The new-security-options branch

The problem that the new-security-options branch tries to solve

An attacker might modify the schema of an SQLite database by adding structures that cause code to run when some other application opens and reads the database. For example, the attacker might replace a table definition with a view. Or the attacker might add triggers to tables or views, or add new CHECK constraints or generated columns or indexes with expressions in the index list or in the WHERE clause. If the added features invoke SQL functions or virtual tables with side effects, that might cause harm to the system if run by a high-privilege victim. Or, the added features might exfiltrate information if the database is read by a high-privilege victim.

The changes in this branch strive to make it easier for high-privilege applications to safely read SQLite database files that might have been maliciously corrupted by an attacker.

Overview of changes in new-security-options

The basic idea is to tag every SQL function and virtual table with one of three risk levels:

  1. Innocuous
  2. Normal
  3. Direct-Only

Innocuous functions/vtabs are safe and can be used at any time. Direct-only elements, in contrast, might have cause side-effects and should only be used from top-level SQL, not from within triggers or views nor in elements of the schema such as CHECK constraint, DEFAULT values, generated columns, index expressions, or in the WHERE clause of a partial index that are potentially under the control of an attacker. Normal elements behave like Innocuous if TRUSTED_SCHEMA=on and behave like direct-only if TRUSTED_SCHEMA=off.

Application-defined functions and virtual tables go in as Normal unless the application takes deliberate steps to change the risk level.

For backwards compatibility, the default is TRUSTED_SCHEMA=on. Documentation will be updated to recommend applications turn TRUSTED_SCHEMA to off.

An innocuous function or virtual table is one that can only read content from the database file in which it resides, and can only alter the database in which it resides. Most SQL functions are innocuous. For example, there is no harm in an attacker running the abs() function.

Direct-only elements that have side-effects that go outside the database file in which it lives, or return information from outside of the database file. Examples of direct-only elements include:

  1. The fts3_tokenizer() function
  2. The writefile() function
  3. The readfile() function
  4. The zipvfs virtual table
  5. The csv virtual table

We do not want an attacker to be able to add these kinds of things to the database schema and possibly trick a high-privilege application from performing any of these actions. Therefore, functions and vtabs with side-effects are marked as Direct-Only.

Legacy applications might add other risky functions or vtabs. Those will go in as "Normal" by default. For optimal security, we want those risky app-defined functions and vtabs to be direct-only, but making that the default might break some legacy applications. Hence, all app-defined functions and vtabs go in as Normal, but the application can switch them over to "Direct-Only" behavior using a single pragma.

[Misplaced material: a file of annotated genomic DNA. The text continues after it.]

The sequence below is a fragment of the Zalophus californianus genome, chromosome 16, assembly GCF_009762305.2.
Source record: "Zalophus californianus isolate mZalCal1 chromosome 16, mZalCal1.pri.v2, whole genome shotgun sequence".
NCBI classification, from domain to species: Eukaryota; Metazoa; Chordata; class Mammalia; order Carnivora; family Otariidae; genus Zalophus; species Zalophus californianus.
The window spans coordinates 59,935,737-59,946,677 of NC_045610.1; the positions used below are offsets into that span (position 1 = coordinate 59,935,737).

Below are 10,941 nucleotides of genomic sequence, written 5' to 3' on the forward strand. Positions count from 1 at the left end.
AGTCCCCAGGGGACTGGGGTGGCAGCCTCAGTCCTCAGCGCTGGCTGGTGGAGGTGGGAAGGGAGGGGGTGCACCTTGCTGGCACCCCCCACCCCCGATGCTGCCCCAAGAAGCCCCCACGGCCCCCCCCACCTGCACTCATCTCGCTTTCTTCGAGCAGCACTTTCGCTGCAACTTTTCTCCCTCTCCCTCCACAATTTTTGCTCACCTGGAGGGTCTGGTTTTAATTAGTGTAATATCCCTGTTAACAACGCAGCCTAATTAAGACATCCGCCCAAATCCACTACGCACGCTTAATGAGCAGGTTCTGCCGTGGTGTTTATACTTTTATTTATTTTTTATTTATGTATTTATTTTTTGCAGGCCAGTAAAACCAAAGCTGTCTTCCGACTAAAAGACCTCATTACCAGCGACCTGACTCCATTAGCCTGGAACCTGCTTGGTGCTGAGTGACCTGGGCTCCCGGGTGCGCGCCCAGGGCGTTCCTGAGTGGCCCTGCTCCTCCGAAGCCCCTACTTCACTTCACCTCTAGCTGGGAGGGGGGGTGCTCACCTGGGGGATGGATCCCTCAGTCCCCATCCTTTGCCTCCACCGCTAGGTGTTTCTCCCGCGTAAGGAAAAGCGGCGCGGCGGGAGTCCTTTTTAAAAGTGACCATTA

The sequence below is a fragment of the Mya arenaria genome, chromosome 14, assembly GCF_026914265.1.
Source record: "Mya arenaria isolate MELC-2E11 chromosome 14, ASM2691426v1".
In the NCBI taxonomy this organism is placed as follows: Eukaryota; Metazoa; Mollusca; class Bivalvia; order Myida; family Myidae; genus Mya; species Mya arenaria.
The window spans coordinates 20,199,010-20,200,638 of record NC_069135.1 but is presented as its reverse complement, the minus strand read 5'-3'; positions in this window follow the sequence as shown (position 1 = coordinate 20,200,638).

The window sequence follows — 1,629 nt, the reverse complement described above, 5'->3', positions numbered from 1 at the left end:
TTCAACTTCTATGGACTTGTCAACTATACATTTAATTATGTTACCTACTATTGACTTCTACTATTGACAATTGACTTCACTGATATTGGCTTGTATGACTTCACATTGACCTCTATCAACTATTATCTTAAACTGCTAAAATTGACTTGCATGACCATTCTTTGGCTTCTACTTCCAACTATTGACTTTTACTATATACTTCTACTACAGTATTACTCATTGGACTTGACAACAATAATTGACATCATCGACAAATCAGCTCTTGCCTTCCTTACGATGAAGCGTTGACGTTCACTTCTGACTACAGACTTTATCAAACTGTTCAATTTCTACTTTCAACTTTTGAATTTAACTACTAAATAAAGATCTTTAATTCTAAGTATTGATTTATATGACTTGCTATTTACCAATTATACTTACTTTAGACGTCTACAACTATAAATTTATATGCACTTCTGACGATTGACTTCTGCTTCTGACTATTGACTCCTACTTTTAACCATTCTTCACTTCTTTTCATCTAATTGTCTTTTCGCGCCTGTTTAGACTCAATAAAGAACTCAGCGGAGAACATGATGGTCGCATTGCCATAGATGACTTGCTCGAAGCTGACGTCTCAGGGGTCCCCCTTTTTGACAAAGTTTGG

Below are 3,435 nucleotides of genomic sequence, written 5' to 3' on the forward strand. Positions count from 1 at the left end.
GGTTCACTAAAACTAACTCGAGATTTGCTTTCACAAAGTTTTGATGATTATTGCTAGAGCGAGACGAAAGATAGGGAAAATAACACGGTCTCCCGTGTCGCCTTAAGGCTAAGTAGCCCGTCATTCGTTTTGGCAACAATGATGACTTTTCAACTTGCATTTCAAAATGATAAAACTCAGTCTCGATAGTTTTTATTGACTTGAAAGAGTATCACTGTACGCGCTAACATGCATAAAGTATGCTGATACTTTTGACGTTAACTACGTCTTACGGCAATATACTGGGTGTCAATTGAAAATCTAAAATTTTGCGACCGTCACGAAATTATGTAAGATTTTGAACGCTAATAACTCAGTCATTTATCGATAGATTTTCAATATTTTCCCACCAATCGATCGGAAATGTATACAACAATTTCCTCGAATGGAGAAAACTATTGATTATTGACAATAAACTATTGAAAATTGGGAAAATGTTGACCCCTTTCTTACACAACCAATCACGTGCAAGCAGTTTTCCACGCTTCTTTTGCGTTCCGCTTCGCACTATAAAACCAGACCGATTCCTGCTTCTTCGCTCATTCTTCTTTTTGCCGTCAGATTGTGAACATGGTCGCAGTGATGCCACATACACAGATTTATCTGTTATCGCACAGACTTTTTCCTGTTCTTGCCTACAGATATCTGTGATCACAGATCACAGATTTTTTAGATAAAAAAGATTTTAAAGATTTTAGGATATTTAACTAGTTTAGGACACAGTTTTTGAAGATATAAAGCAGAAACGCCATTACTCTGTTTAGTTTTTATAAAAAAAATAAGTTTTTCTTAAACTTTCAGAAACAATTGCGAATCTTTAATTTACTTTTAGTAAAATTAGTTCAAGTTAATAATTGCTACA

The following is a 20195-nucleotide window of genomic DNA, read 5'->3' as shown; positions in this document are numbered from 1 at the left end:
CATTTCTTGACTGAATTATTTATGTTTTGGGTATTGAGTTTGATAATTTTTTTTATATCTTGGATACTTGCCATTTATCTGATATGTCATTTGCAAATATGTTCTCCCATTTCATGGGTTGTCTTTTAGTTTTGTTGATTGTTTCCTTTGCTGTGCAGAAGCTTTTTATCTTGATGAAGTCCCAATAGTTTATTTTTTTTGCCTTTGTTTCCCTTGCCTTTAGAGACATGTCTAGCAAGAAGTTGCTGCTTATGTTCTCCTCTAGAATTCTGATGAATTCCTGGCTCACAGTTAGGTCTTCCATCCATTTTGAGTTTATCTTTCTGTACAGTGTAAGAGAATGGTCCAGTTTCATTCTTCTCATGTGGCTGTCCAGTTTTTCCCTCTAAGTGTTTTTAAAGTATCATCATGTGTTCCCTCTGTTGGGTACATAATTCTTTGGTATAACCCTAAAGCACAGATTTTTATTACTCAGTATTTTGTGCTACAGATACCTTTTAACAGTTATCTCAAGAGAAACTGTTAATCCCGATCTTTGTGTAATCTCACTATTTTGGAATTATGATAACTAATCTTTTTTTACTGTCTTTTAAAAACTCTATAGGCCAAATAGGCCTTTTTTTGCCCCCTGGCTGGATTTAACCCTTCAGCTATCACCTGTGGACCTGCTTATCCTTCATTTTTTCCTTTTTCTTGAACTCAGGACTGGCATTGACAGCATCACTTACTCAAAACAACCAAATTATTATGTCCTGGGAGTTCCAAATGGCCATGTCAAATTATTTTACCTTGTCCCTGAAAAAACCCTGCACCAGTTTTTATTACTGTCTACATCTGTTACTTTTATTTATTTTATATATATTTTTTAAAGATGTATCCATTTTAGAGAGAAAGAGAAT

The restrictions on the use of functions and virtual tables do not apply to TEMP. A TEMP VIEW or a TEMP TRIGGER can use any valid SQL function or virtual table. The idea is that TEMP views and triggers must be directly created by the application and are thus under the control of the application. TEMP views and triggers cannot be created by an attacker who corrupts the schema of a persistent database file. Hence TEMP views and triggers are safe.

Specific changes

  1. New sqlite3_db_config() option SQLITE_DBCONFIG_TRUSTED_SCHEMA for turning TRUSTED_SCHEMA on and off. It defaults to ON.

  2. Compile-time option -DSQLITE_TRUSTED_SCHEMA=0 causes the default TRUSTED_SCHEMA setting to be off.

  3. New pragma "PRAGMA trusted_schema=(ON|OFF);". This provides access to the TRUSTED_SCHEMA setting for application coded using scripting languages or other secondary languages where they are unable to make calls to sqlite3_db_config().

  4. New options for the "enc" parameter to sqlite3_create_function() and its kin:

    1. SQLITE_INNOCUOUS → tags the new functions as Innocuous
    2. SQLITE_DIRECTONLY → tags the new functions as Direct-Only

  5. New options to sqlite3_vtab_config():

    1. SQLITE_VTAB_INNOCUOUS → tags the vtab as Innocuous
    2. SQLITE_VTAB_DIRECTONLY → tags the vtab as Direct-Only

  6. Change many of the functions and virtual tables in the SQLite source tree to use one of the tags above.

  7. Enhanced PRAGMA function_list and virtual-table "pragma_function_list" with additional columns. The columns now are:

    • name → Name of the function
    • builtin → 1 for built-in functions. 0 otherwise.
    • type → 's'=Scalar, 'a'=Aggregate, 'w'=Window
    • enc → 'utf8', 'utf16le', or 'utf16be'
    • narg → number of argument

    The last four columns are new.

  8. The function_list PRAGMA now also shows all entries for each function. So, for example, if a function can take either 2 or 3 arguments, there are separate rows for the 2-argument and 3-argument versions of the function.

Additional Notes

The function_list enhancements allow the application to query the set of SQL functions that meet various criteria. For example, to see all SQL functions that are never allowed to be used in the schema or in trigger or views:

    SELECT DISTINCT name FROM pragma_function_list
     WHERE (flags & 0x80000)!=0
     ORDER BY name;

Doing the same is not possible for virtual tables, as a virtual table might be Innocuous, Normal, or Direct-Only depending on the arguments passed into the xConnect method.